Two eras of Illini basketball, one grand legacy

Two eras of Illini basketball, one grand legacy

CHICAGO — The debate continues. Which Illinois basketball team was better: the 1989 Flyin' Illini or the 2005 NCAA finalist?

It even came up during the school's Hall of Fame Gala on Friday night at the Field Museum.

Host Rece Davis asked two stars from the respective teams. New Hall of Famer Kendall Gill from '89 went first.

"Both great teams," Gill said. "Deron (Williams) and Dee (Brown) and their crew did the Illinois legacy proud getting to the national championshp game. My team, we did a great job as well.

"I think the most important thing is to always have the (players) in the NBA to continue the legacy. That's how I look at it."

What does Williams think?

"Same thing," he said. "I've been getting this question since I left here. There's no way to compare us. Two different eras. There's so much time between each team."

Both Williams and Gill are thrilled to be members of the Hall. Williams was picked in the first year, but couldn't attend the ceremony because of basketball conflicts.

"It means a lot for me," Williams said.

"It means everything," Gill added.

Gill's career got a boost by an early snub. Not considered among the nation's elite recruits, Gill remembers his first media day as a freshman.

"Not one person interviewed me, not even my hometown newspaper," Gill said. "I made a promise to myself in that room that by the time I left this school, I was going to be one of the best players to ever come through the University of Illinois.

"Fortunately enough, with the help of many people, I was able to make it. This day tells me I did the right thing."

Williams earned a place in Illinois basketball lore with a tying three-pointer against Arizona late in the 2005 regional final. The Illini had trailed by 15 with four minutes to play.

"I just know we didn't give up," Williams said. "We believed in each other. We believed in ourselves. It wasn't our time to lose."

Williams has never watched a replay of the historic game.

"All these Illini fans, they remind me so I don't have to watch it," Williams said. "Talk to anybody in this room and they can walk me through it, play-by-play."

Second-year Illinois men's basketball coach Brad Underwood welcomed Gill and Williams to the stage.

"Ultimate winners," Underwood said.

He pointed to the numbers for the two, who won about 80 percent of their games. Gill went 98-31. Williams was 88-16.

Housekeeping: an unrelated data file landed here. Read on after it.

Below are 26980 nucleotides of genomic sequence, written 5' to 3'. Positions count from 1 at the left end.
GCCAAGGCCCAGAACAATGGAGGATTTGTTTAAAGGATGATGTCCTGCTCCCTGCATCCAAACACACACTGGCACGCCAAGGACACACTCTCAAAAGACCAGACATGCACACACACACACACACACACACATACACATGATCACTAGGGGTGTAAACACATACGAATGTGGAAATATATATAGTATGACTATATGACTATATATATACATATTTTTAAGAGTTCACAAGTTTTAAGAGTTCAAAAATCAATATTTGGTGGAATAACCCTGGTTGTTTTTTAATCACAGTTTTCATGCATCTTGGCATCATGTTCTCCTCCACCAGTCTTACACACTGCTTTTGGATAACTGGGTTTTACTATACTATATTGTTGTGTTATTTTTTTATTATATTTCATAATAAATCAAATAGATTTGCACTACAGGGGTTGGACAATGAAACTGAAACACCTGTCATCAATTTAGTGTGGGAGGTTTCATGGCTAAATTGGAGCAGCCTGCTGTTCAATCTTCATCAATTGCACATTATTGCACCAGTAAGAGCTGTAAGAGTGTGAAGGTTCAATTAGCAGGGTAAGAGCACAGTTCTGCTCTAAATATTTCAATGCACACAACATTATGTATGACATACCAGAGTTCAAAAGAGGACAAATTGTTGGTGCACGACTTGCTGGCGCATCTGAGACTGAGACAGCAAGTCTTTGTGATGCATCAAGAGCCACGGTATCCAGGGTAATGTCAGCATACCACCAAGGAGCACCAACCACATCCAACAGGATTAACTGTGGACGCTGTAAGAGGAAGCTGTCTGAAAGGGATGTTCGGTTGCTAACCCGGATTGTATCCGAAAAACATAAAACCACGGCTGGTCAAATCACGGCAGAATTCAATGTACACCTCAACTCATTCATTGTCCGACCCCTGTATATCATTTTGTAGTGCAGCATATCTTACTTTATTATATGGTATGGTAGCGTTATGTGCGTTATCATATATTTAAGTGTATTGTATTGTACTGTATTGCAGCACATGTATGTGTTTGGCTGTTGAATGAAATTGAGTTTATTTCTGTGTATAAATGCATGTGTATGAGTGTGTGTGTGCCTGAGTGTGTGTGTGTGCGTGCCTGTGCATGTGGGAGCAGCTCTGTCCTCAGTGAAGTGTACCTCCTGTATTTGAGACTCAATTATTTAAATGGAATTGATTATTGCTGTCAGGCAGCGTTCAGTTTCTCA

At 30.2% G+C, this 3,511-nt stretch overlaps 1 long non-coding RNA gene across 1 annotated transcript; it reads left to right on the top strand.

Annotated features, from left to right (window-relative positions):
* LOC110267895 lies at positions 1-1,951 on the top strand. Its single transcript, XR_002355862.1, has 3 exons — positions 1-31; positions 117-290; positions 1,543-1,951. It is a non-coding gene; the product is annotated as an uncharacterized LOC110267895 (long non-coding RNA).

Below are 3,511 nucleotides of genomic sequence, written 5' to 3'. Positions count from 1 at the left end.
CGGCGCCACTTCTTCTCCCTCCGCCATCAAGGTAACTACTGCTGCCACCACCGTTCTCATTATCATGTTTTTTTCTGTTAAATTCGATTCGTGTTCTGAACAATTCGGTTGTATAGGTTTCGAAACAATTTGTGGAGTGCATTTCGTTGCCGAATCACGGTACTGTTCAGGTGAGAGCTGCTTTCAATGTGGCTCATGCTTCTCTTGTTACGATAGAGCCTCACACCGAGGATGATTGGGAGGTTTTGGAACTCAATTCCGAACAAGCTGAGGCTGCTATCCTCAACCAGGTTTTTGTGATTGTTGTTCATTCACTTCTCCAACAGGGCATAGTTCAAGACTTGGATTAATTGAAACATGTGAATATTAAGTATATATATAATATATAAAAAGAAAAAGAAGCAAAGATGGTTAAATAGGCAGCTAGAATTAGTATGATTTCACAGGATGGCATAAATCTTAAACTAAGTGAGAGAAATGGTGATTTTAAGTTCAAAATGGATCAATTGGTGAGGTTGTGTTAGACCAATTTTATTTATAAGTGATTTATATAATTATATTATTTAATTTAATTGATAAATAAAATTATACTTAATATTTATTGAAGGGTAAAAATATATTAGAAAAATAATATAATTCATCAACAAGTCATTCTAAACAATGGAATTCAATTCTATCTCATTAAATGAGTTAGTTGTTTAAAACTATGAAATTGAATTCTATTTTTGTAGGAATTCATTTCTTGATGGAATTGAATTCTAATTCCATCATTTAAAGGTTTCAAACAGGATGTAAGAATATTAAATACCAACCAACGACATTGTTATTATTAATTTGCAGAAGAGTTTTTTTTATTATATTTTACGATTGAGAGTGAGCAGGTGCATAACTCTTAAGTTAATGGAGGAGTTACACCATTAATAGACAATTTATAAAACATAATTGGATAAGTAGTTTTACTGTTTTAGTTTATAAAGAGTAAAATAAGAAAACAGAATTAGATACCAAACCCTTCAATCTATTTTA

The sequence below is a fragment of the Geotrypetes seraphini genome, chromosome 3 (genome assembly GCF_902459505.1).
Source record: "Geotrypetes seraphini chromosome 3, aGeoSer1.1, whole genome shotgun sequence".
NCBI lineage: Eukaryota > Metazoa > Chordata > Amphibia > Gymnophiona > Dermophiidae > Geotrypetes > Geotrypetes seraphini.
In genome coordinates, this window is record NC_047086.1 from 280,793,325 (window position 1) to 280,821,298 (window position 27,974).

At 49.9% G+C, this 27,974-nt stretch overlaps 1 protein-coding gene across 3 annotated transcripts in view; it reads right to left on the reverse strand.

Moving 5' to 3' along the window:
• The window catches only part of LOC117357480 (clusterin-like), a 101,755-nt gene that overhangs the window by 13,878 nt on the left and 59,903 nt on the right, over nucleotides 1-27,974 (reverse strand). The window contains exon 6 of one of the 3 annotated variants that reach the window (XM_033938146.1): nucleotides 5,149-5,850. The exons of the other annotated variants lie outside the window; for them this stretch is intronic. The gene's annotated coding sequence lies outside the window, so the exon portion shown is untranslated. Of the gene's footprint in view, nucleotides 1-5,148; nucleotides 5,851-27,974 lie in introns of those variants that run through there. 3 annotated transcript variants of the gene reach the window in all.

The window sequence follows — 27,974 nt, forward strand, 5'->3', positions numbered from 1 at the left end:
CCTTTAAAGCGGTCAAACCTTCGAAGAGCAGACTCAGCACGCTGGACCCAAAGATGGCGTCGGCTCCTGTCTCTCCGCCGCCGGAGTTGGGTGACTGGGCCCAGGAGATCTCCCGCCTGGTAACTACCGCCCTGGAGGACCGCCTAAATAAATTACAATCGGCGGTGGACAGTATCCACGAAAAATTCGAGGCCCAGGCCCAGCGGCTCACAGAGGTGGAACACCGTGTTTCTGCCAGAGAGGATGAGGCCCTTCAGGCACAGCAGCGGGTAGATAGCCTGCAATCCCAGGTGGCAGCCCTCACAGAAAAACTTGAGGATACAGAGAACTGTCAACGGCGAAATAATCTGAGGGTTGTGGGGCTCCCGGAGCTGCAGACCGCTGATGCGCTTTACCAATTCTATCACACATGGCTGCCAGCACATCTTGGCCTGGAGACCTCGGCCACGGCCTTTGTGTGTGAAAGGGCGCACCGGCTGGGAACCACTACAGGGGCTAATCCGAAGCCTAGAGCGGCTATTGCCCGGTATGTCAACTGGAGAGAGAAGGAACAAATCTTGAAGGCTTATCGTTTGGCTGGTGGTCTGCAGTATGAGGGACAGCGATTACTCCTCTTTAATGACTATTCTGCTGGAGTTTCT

They were in the NCAA tournament every year, with never lower than a No. 5 seed. Their teams were ranked No. 1 during their careers and had the two winningest seasons in school history.

"These guys were tremendous workers and developed their skills.," Underwood said. "They made themselves world-class athletes."

They both had long, successful NBA careers after being picked early in the draft.

Williams earned two Olympic gold medals with Team USA.

No surprise, basketball dominated the Gala. Of course, the highlight was the induction of Lou Henson into the Hall.

Wearing his customary orange jacket, Henson was mentioned numerous times during the event.

Henson and fellow Hall of Famer Dave Downey were introduced by a member of last year's inaugural class, Jerry Colangelo.

The crowd of about 500 let out a loud "Looooouuuu" as Henson came on the stage.

When did he first wear the orange jacket?

"In 1975 when I came to Illinois," Henson said, "and I haven't taken it off since."

Chicago sportscaster and former Illini basketball manager Ryan Baker announced the Lou and Mary Henson Academic Assistance Fund, which will enable former Illinois basketball players to return to school to finish their degrees. The fund is already over $500,000.

"Coach has been a tremendous role model and mentor and friend," Baker said.

Baker's first meeting with Henson came during an all-star game more than three decades ago. Baker introduced himself to the coach and mentioned the idea of someday being a team manager.

The coach told Baker "go to the office when you get on campus and we'll work it out."

Baker followed orders, reporting the day after he moved to school as a freshman.

"Coach was a man of his word," Baker said. "Little did I know how much that would change my life forever. Being affiliated with the University of Illinois and Fighting Illini basketball, I got a chance to have a front-row seat to watching the greatest coaches in college basketball history and the greatest team in college basketball history."

Basketball's future was also a hot topic. On Thursday night, a basketball summit included several former players and top program supporters.

They talked about a push to renovate Ubben, hoping to get the project on the Illini's practice facility started within the next year.